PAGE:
The Screen Actors Guild and the American Federation of Radio and Television Artists made their appearances as well. SAG's director of legal affairs Vicki Shapiro explained that while the Guild wanted to see a consensus reached, the board had passed a resolution on the matter in April.
"SAG is in complete agreement with the conclusion of the DLSE that requiring fees by these workshop operators is in violation of California Labor Code," said Shapiro, "and the Guild will take whatever reasonable action is available to support the action of California officials to eliminate this conduct."
Perhaps it's not surprising that not many actors were willing to stand up in front of a room full of potential employers and denounce one of the ways these casting directors make money. The sum total of anti-workshop actors? Three, if you include Roggie Cale, co-founder with CD Billy Da Mota of DoNotPay.org, the organization that spurred the investigation.
Da Mota also spoke, opining that the suggested guidelines presented thus far by the workshop coalition and the Casting Society of America are "meaningless."
"These are not guidelines," said Da Mota. "These are a blueprint for continued abuse? They'll say that there's a big difference between an audition and a workshop. There is. The difference is, with a workshop, an actor pays and a CD gets paid... Saying that CDs do workshops to 'demystify the casting process' is like saying a dope dealer sells dope to become a better negotiator."
The few anti-workshop speakers who stepped up to the mic were treated to a roomful of boos and hisses.
"I was a little sorry that some of the youngsters got a little boisterous," Joosten told BSW after the hearings. "I thought that was a little more high school-ish than necessary. But I thought that the [pro-workshop] speakers were impassioned and that they presented a good case."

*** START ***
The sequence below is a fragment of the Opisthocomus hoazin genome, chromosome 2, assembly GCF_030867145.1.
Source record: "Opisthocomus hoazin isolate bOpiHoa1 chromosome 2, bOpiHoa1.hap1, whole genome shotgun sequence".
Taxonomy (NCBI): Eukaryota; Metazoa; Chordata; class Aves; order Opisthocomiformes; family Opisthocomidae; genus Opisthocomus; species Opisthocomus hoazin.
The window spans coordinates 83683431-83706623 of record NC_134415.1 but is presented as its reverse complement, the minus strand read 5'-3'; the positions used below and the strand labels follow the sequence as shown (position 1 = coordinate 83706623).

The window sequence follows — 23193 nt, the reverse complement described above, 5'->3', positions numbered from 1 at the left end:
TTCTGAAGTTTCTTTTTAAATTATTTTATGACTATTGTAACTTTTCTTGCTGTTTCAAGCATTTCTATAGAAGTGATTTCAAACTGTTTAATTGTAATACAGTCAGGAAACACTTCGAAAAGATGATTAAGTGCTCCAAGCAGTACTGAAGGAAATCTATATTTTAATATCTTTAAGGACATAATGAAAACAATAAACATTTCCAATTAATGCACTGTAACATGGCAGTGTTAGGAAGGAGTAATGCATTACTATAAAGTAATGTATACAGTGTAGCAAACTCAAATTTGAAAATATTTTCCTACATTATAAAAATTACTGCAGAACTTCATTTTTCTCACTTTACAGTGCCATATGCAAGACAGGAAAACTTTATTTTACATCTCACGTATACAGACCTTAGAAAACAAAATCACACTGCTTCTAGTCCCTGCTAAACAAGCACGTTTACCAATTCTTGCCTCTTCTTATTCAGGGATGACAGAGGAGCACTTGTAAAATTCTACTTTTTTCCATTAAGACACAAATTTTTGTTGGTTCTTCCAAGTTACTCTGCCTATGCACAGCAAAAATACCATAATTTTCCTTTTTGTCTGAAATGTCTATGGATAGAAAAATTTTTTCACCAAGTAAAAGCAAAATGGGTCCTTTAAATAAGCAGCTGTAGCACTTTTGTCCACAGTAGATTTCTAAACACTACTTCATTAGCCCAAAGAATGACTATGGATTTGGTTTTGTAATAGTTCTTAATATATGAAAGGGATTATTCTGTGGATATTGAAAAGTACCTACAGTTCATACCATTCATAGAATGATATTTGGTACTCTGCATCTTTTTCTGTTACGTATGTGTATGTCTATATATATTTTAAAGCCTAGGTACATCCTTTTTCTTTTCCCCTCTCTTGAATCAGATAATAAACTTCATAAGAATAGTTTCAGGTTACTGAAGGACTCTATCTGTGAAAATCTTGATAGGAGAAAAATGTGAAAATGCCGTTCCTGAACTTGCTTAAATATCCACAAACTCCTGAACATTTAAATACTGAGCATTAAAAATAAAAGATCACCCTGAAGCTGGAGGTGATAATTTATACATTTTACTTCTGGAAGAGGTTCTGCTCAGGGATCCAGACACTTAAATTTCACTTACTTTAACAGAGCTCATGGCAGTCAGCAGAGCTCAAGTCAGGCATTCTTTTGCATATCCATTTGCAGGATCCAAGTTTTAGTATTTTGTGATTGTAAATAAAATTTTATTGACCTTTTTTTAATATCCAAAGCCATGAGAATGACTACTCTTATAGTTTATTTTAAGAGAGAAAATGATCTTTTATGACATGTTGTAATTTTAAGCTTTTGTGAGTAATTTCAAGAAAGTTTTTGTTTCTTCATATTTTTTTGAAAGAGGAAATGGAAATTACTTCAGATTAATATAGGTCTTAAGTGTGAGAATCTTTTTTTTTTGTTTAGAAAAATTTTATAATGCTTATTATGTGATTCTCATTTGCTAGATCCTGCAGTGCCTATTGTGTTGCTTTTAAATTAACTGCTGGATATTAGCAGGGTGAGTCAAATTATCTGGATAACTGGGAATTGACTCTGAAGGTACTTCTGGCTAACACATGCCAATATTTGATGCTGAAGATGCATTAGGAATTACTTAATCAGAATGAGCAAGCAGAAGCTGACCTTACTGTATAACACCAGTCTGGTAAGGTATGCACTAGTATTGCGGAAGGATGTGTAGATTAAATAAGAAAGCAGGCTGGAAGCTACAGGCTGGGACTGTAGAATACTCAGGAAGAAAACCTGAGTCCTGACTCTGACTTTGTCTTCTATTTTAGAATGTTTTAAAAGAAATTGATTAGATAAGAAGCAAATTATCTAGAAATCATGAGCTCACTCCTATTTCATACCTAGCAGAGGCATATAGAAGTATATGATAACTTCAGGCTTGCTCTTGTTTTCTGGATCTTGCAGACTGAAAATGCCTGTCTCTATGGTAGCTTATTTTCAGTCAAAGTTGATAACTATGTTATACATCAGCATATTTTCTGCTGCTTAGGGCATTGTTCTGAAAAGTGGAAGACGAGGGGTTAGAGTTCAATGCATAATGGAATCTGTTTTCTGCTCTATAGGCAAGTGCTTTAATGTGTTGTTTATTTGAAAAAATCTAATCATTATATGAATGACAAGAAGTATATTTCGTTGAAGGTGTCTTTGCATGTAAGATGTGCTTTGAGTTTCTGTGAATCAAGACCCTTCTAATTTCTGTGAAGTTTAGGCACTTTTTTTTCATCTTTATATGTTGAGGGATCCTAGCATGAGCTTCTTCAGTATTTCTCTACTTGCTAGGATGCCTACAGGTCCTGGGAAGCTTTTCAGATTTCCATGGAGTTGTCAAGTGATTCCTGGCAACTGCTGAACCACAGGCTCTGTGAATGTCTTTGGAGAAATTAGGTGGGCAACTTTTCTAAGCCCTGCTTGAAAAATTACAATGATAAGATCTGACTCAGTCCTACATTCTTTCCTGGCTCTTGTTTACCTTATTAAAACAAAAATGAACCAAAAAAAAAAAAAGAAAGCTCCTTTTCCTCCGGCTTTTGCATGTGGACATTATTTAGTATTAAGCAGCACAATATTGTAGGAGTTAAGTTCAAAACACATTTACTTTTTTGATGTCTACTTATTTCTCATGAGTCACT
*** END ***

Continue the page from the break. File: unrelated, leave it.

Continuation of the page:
The unbalanced turnout and boisterous behavior led Kerrigan to issue a letter to attorney Brian Dixon, of the law firm Littler Mendelson, who represents the Los Angeles Actors Workshop Coalition.
Kerrigan criticized the fact that prior to the hearings, Dixon had reserved rehearsal space in the Van Nuys state building for pro-workshop actors in support of his clients to practice their speeches. He also suggested that Dixon had encouraged pro-workshop speakers to arrive early at the courthouse so they could monopolize the speaking time.
Wrote Kerrigan, "The result of these efforts was that after the representatives of SAG and AFTRA had expressed their full support for the position this agency has taken with respect to these workshops, we were subjected to an almost unrelieved string of actors and casting directors talking on behalf of your client. I must say, speaking for myself, that I found their impassioned speeches unpersuasive....
"The most deplorable feature of this meeting, in my judgment, was the poor behavior of your client's adherents.... These tactics, as much as they may have heartened your clients, do not reflect well on their position."